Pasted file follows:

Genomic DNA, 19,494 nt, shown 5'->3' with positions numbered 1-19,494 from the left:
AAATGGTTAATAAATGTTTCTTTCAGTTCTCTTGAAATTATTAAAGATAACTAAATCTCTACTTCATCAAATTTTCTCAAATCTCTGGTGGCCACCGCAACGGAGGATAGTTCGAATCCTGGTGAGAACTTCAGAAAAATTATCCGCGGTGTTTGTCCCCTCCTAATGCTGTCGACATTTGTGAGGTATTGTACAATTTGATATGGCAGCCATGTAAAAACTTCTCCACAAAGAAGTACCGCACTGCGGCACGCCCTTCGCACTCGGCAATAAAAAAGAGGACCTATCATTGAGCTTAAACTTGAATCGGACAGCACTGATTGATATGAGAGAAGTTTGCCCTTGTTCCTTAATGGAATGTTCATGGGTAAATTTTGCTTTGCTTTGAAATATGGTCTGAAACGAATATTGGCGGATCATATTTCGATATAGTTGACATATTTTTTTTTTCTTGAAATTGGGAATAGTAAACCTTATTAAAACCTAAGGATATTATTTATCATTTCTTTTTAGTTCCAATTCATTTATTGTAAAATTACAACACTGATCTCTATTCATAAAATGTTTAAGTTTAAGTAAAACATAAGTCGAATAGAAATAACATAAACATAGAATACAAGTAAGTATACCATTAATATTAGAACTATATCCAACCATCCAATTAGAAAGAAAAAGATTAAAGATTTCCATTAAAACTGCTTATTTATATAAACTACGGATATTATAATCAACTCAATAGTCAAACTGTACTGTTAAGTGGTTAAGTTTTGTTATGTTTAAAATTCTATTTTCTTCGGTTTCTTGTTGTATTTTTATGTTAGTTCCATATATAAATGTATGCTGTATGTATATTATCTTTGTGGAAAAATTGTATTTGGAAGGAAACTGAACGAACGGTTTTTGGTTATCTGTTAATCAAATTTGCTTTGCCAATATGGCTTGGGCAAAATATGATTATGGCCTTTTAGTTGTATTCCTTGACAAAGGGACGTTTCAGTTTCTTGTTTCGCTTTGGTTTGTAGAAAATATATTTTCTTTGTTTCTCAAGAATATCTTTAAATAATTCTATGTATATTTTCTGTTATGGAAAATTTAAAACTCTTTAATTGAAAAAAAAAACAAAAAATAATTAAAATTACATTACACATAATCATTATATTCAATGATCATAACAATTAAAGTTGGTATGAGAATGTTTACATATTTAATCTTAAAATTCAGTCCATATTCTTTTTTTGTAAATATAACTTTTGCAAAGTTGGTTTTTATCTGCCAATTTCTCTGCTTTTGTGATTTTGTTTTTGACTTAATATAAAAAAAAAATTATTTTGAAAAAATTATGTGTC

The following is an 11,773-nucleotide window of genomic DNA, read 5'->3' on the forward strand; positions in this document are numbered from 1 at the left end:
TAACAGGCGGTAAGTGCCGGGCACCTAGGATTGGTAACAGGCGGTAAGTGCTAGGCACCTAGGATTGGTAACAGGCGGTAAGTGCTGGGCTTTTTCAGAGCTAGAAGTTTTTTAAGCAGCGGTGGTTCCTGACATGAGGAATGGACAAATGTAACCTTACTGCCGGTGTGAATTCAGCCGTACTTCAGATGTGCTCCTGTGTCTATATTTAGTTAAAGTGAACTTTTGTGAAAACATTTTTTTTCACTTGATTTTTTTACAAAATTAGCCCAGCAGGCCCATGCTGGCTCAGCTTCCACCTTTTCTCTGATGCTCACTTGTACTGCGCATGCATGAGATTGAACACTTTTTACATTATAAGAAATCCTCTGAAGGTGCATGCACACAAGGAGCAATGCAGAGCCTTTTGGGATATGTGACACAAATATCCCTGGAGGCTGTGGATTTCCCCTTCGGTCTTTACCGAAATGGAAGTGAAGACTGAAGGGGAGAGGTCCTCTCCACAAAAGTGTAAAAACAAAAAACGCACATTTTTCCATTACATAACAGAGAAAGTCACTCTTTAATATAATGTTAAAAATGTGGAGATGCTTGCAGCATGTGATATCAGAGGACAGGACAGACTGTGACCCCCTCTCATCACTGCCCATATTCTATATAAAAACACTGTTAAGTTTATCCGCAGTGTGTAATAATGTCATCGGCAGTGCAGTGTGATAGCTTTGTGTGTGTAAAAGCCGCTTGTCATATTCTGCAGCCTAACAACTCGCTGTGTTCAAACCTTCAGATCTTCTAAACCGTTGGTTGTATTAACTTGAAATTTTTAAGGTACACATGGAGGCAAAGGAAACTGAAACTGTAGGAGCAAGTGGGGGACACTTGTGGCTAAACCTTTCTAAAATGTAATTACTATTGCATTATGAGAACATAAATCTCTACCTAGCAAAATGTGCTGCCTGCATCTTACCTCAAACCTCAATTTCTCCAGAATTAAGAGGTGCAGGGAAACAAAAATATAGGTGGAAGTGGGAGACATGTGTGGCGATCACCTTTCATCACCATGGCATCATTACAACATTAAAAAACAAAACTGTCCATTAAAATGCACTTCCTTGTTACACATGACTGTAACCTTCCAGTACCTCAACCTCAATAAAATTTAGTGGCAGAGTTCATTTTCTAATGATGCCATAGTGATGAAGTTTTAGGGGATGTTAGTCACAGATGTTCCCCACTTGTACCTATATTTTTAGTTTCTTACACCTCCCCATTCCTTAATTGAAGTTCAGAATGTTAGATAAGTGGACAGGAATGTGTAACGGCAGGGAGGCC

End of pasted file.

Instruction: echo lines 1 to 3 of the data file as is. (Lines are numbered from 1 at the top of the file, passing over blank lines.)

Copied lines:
Genomic DNA, 19,494 nt, shown 5'->3' with positions numbered 1-19,494 from the left:
AAATGGTTAATAAATGTTTCTTTCAGTTCTCTTGAAATTATTAAAGATAACTAAATCTCTACTTCATCAAATTTTCTCAAATCTCTGGTGGCCACCGCAACGGAGGATAGTTCGAATCCTGGTGAGAACTTCAGAAAAATTATCCGCGGTGTTTGTCCCCTCCTAATGCTGTCGACATTTGTGAGGTATTGTACAATTTGATATGGCAGCCATGTAAAAACTTCTCCACAAAGAAGTACCGCACTGCGGCACGCCCTTCGCACTCGGCAATAAAAAAGAGGACCTATCATTGAGCTTAAACTTGAATCGGACAGCACTGATTGATATGAGAGAAGTTTGCCCTTGTTCCTTAATGGAATGTTCATGGGTAAATTTTGCTTTGCTTTGAAATATGGTCTGAAACGAATATTGGCGGATCATATTTCGATATAGTTGACATATTTTTTTTTTCTTGAAATTGGGAATAGTAAACCTTATTAAAACCTAAGGATATTATTTATCATTTCTTTTTAGTTCCAATTCATTTATTGTAAAATTACAACACTGATCTCTATTCATAAAATGTTTAAGTTTAAGTAAAACATAAGTCGAATAGAAATAACATAAACATAGAATACAAGTAAGTATACCATTAATATTAGAACTATATCCAACCATCCAATTAGAAAGAAAAAGATTAAAGATTTCCATTAAAACTGCTTATTTATATAAACTACGGATATTATAATCAACTCAATAGTCAAACTGTACTGTTAAGTGGTTAAGTTTTGTTATGTTTAAAATTCTATTTTCTTCGGTTTCTTGTTGTATTTTTATGTTAGTTCCATATATAAATGTATGCTGTATGTATATTATCTTTGTGGAAAAATTGTATTTGGAAGGAAACTGAACGAACGGTTTTTGGTTATCTGTTAATCAAATTTGCTTTGCCAATATGGCTTGGGCAAAATATGATTATGGCCTTTTAGTTGTATTCCTTGACAAAGGGACGTTTCAGTTTCTTGTTTCGCTTTGGTTTGTAGAAAATATATTTTCTTTGTTTCTCAAGAATATCTTTAAATAATTCTATGTATATTTTCTGTTATGGAAAATTTAAAACTCTTTAATTGAAAAAAAAAACAAAAAATAATTAAAATTACATTACACATAATCATTATATTCAATGATCATAACAATTAAAGTTGGTATGAGAATGTTTACATATTTAATCTTAAAATTCAGTCCATATTCTTTTTTTGTAAATATAACTTTTGCAAAGTTGGTTTTTATCTGCCAATTTCTCTGCTTTTGTGATTTTGTTTTTGACTTAATATAAAAAAAAAATTATTTTGAAAAAATTATGTGTC

The following is an 11,773-nucleotide window of genomic DNA, read 5'->3' on the forward strand; positions in this document are numbered from 1 at the left end: